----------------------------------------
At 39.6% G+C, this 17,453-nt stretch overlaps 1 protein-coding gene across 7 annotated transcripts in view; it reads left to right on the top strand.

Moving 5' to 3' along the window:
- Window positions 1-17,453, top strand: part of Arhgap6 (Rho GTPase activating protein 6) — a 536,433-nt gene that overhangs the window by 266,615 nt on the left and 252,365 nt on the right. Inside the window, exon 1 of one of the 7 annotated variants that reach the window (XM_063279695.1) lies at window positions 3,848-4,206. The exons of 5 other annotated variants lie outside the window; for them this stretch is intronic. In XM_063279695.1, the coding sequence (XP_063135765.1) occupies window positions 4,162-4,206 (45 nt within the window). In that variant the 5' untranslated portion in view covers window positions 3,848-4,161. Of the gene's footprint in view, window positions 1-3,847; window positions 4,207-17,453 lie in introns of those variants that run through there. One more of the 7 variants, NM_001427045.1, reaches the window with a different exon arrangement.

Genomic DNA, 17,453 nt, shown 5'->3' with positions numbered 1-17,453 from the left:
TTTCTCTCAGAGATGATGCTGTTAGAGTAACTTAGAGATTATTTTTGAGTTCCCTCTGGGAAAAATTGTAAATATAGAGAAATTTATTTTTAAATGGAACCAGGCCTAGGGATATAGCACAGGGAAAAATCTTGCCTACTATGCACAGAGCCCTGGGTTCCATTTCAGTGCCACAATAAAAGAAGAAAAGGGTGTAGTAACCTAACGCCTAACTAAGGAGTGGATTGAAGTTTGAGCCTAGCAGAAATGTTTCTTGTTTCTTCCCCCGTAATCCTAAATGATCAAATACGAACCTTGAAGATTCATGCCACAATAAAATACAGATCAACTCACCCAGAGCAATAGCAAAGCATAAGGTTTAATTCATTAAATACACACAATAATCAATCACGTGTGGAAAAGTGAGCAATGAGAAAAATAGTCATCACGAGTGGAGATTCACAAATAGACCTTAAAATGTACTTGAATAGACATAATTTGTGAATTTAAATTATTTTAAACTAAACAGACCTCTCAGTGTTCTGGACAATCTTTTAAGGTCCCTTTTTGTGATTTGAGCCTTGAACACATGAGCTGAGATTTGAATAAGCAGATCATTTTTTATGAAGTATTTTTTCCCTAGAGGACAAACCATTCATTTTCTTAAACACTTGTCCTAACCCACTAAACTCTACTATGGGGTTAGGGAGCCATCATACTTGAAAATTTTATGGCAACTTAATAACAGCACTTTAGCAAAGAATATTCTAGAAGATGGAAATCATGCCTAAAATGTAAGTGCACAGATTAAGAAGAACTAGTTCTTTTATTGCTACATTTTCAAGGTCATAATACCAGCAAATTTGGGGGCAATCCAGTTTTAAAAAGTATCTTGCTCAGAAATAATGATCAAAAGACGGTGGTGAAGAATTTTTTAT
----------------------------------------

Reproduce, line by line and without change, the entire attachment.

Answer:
At 39.6% G+C, this 17,453-nt stretch overlaps 1 protein-coding gene across 7 annotated transcripts in view; it reads left to right on the top strand.

Moving 5' to 3' along the window:
- Window positions 1-17,453, top strand: part of Arhgap6 (Rho GTPase activating protein 6) — a 536,433-nt gene that overhangs the window by 266,615 nt on the left and 252,365 nt on the right. Inside the window, exon 1 of one of the 7 annotated variants that reach the window (XM_063279695.1) lies at window positions 3,848-4,206. The exons of 5 other annotated variants lie outside the window; for them this stretch is intronic. In XM_063279695.1, the coding sequence (XP_063135765.1) occupies window positions 4,162-4,206 (45 nt within the window). In that variant the 5' untranslated portion in view covers window positions 3,848-4,161. Of the gene's footprint in view, window positions 1-3,847; window positions 4,207-17,453 lie in introns of those variants that run through there. One more of the 7 variants, NM_001427045.1, reaches the window with a different exon arrangement.

Genomic DNA, 17,453 nt, shown 5'->3' with positions numbered 1-17,453 from the left:
TTTCTCTCAGAGATGATGCTGTTAGAGTAACTTAGAGATTATTTTTGAGTTCCCTCTGGGAAAAATTGTAAATATAGAGAAATTTATTTTTAAATGGAACCAGGCCTAGGGATATAGCACAGGGAAAAATCTTGCCTACTATGCACAGAGCCCTGGGTTCCATTTCAGTGCCACAATAAAAGAAGAAAAGGGTGTAGTAACCTAACGCCTAACTAAGGAGTGGATTGAAGTTTGAGCCTAGCAGAAATGTTTCTTGTTTCTTCCCCCGTAATCCTAAATGATCAAATACGAACCTTGAAGATTCATGCCACAATAAAATACAGATCAACTCACCCAGAGCAATAGCAAAGCATAAGGTTTAATTCATTAAATACACACAATAATCAATCACGTGTGGAAAAGTGAGCAATGAGAAAAATAGTCATCACGAGTGGAGATTCACAAATAGACCTTAAAATGTACTTGAATAGACATAATTTGTGAATTTAAATTATTTTAAACTAAACAGACCTCTCAGTGTTCTGGACAATCTTTTAAGGTCCCTTTTTGTGATTTGAGCCTTGAACACATGAGCTGAGATTTGAATAAGCAGATCATTTTTTATGAAGTATTTTTTCCCTAGAGGACAAACCATTCATTTTCTTAAACACTTGTCCTAACCCACTAAACTCTACTATGGGGTTAGGGAGCCATCATACTTGAAAATTTTATGGCAACTTAATAACAGCACTTTAGCAAAGAATATTCTAGAAGATGGAAATCATGCCTAAAATGTAAGTGCACAGATTAAGAAGAACTAGTTCTTTTATTGCTACATTTTCAAGGTCATAATACCAGCAAATTTGGGGGCAATCCAGTTTTAAAAAGTATCTTGCTCAGAAATAATGATCAAAAGACGGTGGTGAAGAATTTTTTAT